Paul Jacob

When I think back to my parents’ dinner table, when my five siblings and I were growing up, food just isn’t my main memory. More fondly, I recall the consistent and consistently loud banter across the table concerning current events, politics, philosophy, religion.

So, I wondered what on earth my two brothers, Matthew and Mark Jacob, were doing writing a book about food?

My oldest brother, Mark, is deputy metro editor at the Chicago Tribune, and was part of the team that won the 2001 Pulitzer Prize for explanatory journalism. He has authored three previous books, one of them not about baseball. Through the years, my younger brother, Matthew, has written opinion columns for the Los Angeles Times, USA Today, Boston Globe and other print and online media.

So I knew they could write. But about food?

Admittedly, Matt makes a mean berry pie. And he certainly knows the best restaurants. And now I’ve learned he even hosts a blog called Foodphoria. But, well, to say Mark can cook is sort of like saying “one can cook.”

Then, after receiving my free copy of the very reasonably priced book ($14), I realized that What the Great Ate is not just about food. As its subtitle informs, it is “A Curious History of Food & Fame.”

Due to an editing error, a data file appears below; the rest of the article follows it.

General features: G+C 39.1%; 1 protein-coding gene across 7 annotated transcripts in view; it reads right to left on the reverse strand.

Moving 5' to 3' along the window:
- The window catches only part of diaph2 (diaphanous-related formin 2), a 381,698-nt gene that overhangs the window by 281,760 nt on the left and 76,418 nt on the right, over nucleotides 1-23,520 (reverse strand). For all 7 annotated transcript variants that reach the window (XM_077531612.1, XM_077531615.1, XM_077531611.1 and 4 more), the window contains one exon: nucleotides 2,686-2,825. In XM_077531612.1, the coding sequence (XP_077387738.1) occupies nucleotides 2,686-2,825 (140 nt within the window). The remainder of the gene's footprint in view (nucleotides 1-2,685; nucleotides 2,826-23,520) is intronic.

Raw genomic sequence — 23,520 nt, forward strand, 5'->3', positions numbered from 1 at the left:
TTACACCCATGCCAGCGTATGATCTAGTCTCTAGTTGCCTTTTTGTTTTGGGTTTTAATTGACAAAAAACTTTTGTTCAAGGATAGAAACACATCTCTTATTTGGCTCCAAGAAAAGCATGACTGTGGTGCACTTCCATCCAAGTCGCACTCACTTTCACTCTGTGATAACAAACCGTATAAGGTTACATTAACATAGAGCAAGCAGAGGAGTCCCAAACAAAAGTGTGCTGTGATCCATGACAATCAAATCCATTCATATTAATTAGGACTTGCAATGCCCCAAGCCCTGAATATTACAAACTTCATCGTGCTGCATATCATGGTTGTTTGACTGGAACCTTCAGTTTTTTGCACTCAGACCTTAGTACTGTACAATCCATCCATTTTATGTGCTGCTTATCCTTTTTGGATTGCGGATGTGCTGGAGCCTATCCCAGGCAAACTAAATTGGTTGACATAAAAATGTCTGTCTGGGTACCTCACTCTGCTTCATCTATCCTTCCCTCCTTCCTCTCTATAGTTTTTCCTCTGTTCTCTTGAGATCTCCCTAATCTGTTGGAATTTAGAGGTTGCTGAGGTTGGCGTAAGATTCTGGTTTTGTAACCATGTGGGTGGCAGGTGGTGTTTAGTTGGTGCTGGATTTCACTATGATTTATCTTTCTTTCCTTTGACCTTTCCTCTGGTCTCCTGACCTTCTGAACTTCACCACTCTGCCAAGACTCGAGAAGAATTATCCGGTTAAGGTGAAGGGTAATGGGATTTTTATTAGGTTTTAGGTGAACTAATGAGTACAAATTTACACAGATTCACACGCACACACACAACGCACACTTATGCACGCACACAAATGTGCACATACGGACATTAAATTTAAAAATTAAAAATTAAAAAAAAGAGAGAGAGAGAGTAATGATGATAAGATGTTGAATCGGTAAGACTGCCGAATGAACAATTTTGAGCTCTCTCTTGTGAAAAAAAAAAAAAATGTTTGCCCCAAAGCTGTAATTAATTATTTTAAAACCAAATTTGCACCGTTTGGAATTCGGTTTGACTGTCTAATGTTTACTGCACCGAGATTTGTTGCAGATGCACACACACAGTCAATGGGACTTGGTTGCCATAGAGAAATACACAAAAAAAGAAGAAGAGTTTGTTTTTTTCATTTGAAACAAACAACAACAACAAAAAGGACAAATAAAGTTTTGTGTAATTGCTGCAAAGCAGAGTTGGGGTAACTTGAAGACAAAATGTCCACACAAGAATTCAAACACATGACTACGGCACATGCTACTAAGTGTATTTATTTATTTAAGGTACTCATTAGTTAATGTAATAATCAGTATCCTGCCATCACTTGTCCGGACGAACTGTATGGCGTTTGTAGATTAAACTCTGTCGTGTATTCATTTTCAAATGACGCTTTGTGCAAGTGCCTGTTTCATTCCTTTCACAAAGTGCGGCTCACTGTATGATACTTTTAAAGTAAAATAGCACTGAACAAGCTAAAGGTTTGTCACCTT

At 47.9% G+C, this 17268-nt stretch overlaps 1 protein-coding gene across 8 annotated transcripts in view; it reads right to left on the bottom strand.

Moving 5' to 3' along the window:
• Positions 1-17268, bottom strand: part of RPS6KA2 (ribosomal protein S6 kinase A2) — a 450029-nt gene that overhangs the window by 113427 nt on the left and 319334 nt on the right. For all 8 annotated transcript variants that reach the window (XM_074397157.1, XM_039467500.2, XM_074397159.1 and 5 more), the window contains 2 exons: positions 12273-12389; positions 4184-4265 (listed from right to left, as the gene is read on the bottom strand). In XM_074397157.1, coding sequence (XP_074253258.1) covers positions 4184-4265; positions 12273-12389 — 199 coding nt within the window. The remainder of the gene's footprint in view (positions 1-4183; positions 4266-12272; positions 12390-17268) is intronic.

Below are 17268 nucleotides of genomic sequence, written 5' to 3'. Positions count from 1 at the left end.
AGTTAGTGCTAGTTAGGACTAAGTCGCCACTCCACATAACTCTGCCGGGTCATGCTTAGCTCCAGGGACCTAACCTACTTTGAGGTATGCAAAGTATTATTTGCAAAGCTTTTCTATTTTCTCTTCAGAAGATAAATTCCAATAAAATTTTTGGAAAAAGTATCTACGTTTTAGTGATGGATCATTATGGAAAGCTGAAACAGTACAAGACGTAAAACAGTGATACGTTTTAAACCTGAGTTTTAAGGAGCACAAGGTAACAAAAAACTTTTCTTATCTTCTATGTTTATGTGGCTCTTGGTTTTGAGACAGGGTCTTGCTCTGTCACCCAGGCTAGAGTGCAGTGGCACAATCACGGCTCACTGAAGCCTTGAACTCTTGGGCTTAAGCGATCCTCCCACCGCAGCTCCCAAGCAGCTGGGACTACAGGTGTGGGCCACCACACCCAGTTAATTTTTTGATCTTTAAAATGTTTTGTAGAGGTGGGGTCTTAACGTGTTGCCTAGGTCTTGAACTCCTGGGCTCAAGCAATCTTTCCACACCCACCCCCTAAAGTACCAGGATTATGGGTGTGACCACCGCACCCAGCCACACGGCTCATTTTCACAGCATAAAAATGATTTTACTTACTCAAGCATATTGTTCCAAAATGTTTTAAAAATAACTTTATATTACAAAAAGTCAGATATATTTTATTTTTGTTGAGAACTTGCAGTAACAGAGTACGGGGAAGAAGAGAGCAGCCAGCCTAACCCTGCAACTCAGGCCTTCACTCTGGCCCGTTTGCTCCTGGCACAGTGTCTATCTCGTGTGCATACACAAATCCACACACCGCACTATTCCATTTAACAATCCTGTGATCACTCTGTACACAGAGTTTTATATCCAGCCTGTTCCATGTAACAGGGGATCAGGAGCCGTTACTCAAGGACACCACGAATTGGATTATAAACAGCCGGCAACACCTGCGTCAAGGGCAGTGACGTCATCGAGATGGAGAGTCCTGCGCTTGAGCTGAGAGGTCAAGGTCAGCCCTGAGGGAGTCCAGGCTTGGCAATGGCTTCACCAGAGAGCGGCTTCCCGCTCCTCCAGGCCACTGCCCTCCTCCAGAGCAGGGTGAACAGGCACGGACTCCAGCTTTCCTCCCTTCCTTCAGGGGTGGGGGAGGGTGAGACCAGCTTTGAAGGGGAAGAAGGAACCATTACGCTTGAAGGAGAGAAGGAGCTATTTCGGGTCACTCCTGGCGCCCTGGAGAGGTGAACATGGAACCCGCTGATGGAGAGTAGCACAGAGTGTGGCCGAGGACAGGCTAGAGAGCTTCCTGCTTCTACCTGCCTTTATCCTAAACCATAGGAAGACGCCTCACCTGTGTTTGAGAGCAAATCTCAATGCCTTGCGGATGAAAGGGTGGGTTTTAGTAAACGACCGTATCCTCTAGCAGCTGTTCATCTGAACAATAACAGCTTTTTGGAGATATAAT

Fame combined with food is what makes this book fun. A feast of fun.

The book’s easy to pick up and read from start to finish, or to nibble on a little at a time. It’s full of bite-size anecdotes, a paragraph or three in length, offering insights into the rich, the brilliant, the famous and the crazy. These various historical nuggets are divided into chapters dedicated to the culinary capers of capitalists, presidents, world rulers, movie stars, athletes, explorers, philosophers, scientists and more.

Now I know that:

  • Thomas Jefferson introduced eggplant to the country, grew and ate tomatoes at a time when many thought them to be poisonous, and wrote the first American recipe for ice cream, still on file at the Library of Congress.
  • During the strike at the Gdansk shipyards, Lech Walesa would speak to the press over lunch each day, except for the days his wife prepared his favorite fish for lunch. On those days, the media had to wait.
  • Before Margaret Thatcher was prime minister of the UK, she was part of a corporate team that came up with a super soft ice cream called Mr. Whippy.
  • Saddam Hussein loved Raisin Bran Crunch, but apparently hated Fruit Loops.

Paul Jacob

Paul Jacob is President of Citizens in Charge Foundation and Citizens in Charge. His daily Common Sense commentary appears on the Web and via e-mail.